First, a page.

Day 1 of 5: England 506-4 (Z Crawley 122, O Pope 108, B Duckett 107, H Brook 101no) v Pakistan
After all the sickness bug drama of the previous day, England did not so much head for the traps as positively fly out of them. Their first day of Test cricket in Pakistan for 17 years had the digits on the scoreboard in Rawalpindi spinning like the wheels on a fruit machine, the cherries appearing on the middle of English willow as a succession of records tumbled.
At the close, as the woozy winter sun made its final descent, the tourists had posted a quite remarkable 506 for four from 73 overs and all those wondering how their new approach would fare on its first overseas assignment had an unequivocal answer. Centuries from Zak Crawley (122 from 111 balls), Ben Duckett (107 from 110), Ollie Pope (108 from 104) and Harry Brook (101 not out from 81) suggested their collective appetite for quick runs was unaffected.
Crawley’s 86-ball century was the fastest by an English Test opener, Graham Gooch’s 95-ball effort against India in 1993 surpassed, while he and Duckett combined for England’s most bountiful opening session, reaching lunch 174 for no loss from 27 overs. The previous record, 169 for none at Trent Bridge in 1938, came from 42 overs, which sounds rather pedestrian by comparison.
But the feat that stood out above all others was a collective one, England eclipsing the 494 for six scored by Australia against South Africa at Sydney in 1910-11 to make it the highest Test total of all time on an opening day. Ben Stokes was the one to break it, launching debutant Mohammad Ali for six in an 18-run final over before he and Brook walked off for the day.
This was a good toss for Stokes to win, no question, and not simply because of the chino-beige pitch in front of him. Batting first allowed those still recovering from the viral outbreak additional time with their feet up, with only the stricken Ben Foakes missing out from the original XI as the wicketkeeping gloves were passed to the more part-time Pope.
But even considering the benign surface, only briefly transcended by Haris Rauf after lunch when he uprooted Crawley’s off stump with a beautiful reverse-swinging howitzer, this was some statement. It wasn’t wild slogging either, the first six of the day coming in the final over before tea when Brook rocked back and sent the leg-spinner Zahid Mahmood over midwicket.
Rather it was a display of controlled, positive strokeplay and some particularly inventive sweeps – orthodox and reverse – from Duckett and Pope. England slotted 73 fours along the crisp outfield, earning appreciative applause from an 8,000-strong crowd that had walked in from the bustle of Murree Road and passed the countless security checks en route.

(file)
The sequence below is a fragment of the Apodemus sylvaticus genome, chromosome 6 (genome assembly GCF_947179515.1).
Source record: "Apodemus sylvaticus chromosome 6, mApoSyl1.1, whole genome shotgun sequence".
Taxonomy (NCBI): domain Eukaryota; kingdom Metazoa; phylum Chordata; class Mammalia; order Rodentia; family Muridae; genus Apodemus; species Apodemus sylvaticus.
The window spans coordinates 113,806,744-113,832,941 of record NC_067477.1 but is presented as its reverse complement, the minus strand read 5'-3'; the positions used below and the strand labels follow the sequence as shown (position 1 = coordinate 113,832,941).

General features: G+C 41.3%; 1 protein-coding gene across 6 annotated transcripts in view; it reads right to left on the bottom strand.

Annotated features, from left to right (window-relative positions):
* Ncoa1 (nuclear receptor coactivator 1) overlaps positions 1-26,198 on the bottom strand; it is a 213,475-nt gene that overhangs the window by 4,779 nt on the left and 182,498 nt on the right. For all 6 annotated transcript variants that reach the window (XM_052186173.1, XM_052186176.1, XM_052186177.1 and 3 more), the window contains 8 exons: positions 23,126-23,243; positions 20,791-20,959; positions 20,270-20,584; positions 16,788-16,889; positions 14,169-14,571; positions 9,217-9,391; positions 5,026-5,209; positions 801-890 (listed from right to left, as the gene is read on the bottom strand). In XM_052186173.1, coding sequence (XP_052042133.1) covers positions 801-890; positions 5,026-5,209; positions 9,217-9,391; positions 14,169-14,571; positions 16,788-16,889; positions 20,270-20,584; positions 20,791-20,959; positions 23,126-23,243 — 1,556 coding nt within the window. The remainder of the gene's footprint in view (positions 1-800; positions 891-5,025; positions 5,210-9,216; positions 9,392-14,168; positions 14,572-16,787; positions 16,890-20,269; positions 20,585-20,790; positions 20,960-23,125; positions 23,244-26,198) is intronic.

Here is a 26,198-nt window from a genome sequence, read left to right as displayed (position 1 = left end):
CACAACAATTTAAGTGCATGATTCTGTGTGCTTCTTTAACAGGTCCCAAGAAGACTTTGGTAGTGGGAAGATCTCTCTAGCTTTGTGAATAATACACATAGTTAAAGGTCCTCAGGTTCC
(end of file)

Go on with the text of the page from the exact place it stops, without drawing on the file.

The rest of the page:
No Foakes meant his close friend Will Jacks joining Liam Livingstone in making a Test debut but the newcomers could fondle their box-fresh blue caps as Crawley and Duckett amassed 223 for the first wicket inside 36 overs, their initial century stand taking 13.5 overs to make it the fastest in England’s history. The record broken came during the new era, too, Crawley and Alex Lees hitting three figures in 17.2 overs against South Africa at the Oval in September.
It was clear from the outset Crawley was comfortable, picking off 14 runs from Naseem Shah’s opening over and enjoying some short-arm pulls off Rauf. Indeed, bar one leg-break from Zahid that beat the outside edge, it was not until the right-hander was on 99 after lunch that his first heart-in-mouth moment came. Struck in front by Naseem and given out on the field, the review showed it was missing leg by a whisker.
Three balls later, Crawley was celebrating his third Test century, drilling Naseem through extra cover for his 19th four. Up in the England dressingroom, as team-mates rose as one in appreciation, Satisfaction by the Rolling Stones was blasting out of Brendon McCullum’s hi-fi; for an opener who spent most of the summer under the microscope it was rather poetic.
At the other end Duckett also shrugged off the beast of burden, his first Test innings in six years delivering a maiden century as he pulled Haris through square. It was a knock full of inventive manipulation and meaty cuts, the type Stokes was clearly expecting when he dubbed the diminutive left-hander “a captain’s nightmare”.
The afternoon continued the carnage, reaping 158 runs, but three wickets did fall. After Haris whipped his home crowd into a frenzy with a slice of reverse swing magic to remove Crawley, the largely plundered Zahid managed to trap Duckett and Joe Root (23) lbw on the sweep. The latter was at the recent Abu Dhabi Grand Prix and told Martin Brundle he wouldn’t mind batting on the track; he will have been fuming to miss out on the next best thing.
Instead, from 286 for three in 46 overs, it was Pope and Brook who made hay during the final session, trowelling 174 runs on to the total. Pope was typically princely and compact in compiling his third Test century from 90 balls, while Brook ensured Jonny Bairstow’s absence wasn’t felt. The Yorkshireman’s blitz to an 80-ball maiden century – England’s third quickest – featured six fours off an over of Saud Shakeel’s part-time spin as Babar Azam searched for answers
Pakistan’s bowling figures were in flames by the close. Zahid had leaked 160 runs from 23 overs, while his fellow debutant Ali, the thriftiest, had largely stung like a butterfly until he finally got one to jag into Pope’s pads. Every day of this historic Test match will be shortened by bad light but, like Withnail haring down the motorway from Penrith, England are making time. – Guardian